In addition to a government-controlled radio station that broadcasted nationwide, approximately 66 private radio stations broadcast, including community radio stations. Throughout the year, however, these stations experienced increased political pressure, including from nominally apolitical civil servants. The Media Institute of Southern Africa-Zambia (MISA-Zambia) and other media advocacy organizations expressed concern at what they termed the increased infiltration of ruling-party supporters on community radio station boards, frequent political interference in operations, and violence towards journalists. Although some local private stations broadcast call-in programs on which diverse and critical viewpoints were freely expressed, media bodies complained that journalists frequently received threats and intimidation from senior government officials and politicians after such programs. For example, on April 15, Copperbelt Provincial Minister Mwenya Musenge directed radio stations in the province to notify the police before hosting any political leaders. On June 16, Mongu Central Police Officer in Charge J. B. Kasanda instructed community radio stations in Mongu to cancel already scheduled and paid-for radio programs with UPND leader Hichilema.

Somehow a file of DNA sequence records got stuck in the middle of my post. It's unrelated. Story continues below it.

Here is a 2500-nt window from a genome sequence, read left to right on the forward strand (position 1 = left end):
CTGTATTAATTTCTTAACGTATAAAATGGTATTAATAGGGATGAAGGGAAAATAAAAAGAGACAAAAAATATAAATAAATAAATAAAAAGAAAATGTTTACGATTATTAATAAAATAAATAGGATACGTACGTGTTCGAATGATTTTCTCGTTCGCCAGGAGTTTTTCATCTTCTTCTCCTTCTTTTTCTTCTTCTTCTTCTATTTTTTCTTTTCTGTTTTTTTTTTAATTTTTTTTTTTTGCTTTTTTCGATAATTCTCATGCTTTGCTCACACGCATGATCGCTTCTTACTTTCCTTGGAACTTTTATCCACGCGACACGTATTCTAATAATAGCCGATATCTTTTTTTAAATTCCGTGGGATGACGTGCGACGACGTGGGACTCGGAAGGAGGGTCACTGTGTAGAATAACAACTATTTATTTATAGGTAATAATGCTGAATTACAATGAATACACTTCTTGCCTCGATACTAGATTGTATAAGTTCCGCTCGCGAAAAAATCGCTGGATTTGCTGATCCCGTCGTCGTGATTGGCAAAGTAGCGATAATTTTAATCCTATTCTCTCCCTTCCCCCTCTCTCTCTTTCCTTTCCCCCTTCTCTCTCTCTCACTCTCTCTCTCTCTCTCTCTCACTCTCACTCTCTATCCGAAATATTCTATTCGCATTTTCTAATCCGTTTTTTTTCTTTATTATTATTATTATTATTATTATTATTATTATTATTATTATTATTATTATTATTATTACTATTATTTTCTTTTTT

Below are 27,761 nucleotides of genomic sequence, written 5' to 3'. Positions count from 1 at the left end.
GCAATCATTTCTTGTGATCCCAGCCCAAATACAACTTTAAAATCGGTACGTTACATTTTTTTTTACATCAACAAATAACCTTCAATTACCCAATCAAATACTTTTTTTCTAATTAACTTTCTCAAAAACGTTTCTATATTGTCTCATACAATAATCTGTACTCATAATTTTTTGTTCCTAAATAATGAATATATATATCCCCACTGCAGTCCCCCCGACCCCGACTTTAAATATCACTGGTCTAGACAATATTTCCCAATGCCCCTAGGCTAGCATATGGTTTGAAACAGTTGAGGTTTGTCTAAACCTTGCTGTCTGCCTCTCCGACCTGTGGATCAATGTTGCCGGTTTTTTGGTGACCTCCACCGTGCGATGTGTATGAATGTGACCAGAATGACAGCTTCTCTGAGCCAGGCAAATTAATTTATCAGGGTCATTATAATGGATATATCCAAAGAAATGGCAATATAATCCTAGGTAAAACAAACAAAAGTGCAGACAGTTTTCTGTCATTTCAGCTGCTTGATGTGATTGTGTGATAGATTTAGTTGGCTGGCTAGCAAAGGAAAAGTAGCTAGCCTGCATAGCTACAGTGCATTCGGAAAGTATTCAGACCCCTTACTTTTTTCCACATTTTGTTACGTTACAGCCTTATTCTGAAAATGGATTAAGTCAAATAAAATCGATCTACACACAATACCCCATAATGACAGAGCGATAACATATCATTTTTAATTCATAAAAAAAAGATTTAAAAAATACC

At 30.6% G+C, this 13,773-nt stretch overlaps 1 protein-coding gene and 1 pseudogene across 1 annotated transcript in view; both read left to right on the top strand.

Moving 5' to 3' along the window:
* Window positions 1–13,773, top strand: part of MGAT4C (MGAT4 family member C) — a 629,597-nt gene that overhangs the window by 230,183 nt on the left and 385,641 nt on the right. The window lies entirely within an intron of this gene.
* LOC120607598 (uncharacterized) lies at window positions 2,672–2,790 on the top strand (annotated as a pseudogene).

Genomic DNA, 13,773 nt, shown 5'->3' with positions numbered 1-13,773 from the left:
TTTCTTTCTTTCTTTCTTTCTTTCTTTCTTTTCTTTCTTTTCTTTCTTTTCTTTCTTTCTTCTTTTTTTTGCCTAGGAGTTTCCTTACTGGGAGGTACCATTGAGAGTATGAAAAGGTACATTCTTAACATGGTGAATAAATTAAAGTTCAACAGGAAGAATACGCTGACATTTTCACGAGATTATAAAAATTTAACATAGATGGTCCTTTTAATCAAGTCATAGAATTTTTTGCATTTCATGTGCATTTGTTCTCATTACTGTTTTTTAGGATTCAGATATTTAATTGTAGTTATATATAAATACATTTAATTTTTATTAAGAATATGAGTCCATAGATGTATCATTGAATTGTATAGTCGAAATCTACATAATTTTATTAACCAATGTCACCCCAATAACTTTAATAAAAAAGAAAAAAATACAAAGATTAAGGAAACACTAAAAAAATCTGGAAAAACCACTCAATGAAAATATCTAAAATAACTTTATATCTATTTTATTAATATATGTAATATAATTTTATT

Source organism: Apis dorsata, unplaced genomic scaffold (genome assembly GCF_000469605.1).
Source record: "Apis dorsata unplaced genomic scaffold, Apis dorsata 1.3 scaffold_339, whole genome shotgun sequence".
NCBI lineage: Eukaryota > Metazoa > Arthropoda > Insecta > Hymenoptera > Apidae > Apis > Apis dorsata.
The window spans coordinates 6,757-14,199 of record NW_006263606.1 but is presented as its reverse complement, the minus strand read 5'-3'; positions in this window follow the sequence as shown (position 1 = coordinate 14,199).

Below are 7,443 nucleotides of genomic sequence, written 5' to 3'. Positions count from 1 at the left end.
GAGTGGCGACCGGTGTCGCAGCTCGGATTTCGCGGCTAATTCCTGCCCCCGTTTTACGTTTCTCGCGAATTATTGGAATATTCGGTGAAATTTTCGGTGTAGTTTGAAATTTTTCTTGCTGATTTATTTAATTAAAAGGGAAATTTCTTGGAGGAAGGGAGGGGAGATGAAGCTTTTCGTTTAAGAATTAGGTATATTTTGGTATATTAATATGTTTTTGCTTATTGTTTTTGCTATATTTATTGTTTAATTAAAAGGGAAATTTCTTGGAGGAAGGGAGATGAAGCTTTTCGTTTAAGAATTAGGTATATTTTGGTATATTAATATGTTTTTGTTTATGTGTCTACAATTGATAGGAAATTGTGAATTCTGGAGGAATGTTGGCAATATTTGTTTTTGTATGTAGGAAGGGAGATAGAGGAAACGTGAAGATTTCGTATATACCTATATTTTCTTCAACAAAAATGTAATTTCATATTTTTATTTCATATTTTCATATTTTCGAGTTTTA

On October 8, Minister of Youth and Sports Chishimba Kambwili visited the University of Zambia’s radio station and threatened to fire the station manager and presenter for discussing Kambwili’s earlier comments on the lack of scholarships (bursaries) for several thousand students at the university.
On November 23, according to the Zambia National Broadcasting Corporation (ZNBC), Kambwili entered the broadcaster’s newsroom uninvited and demanded ZNBC take off the air content that showed divisions in the PF and displayed a large-scale opposition rally. The following day ZNBC condemned the minister’s actions--as well as other intimidation over their coverage since the president’s death--and vowed to offer accurate news and differing viewpoints.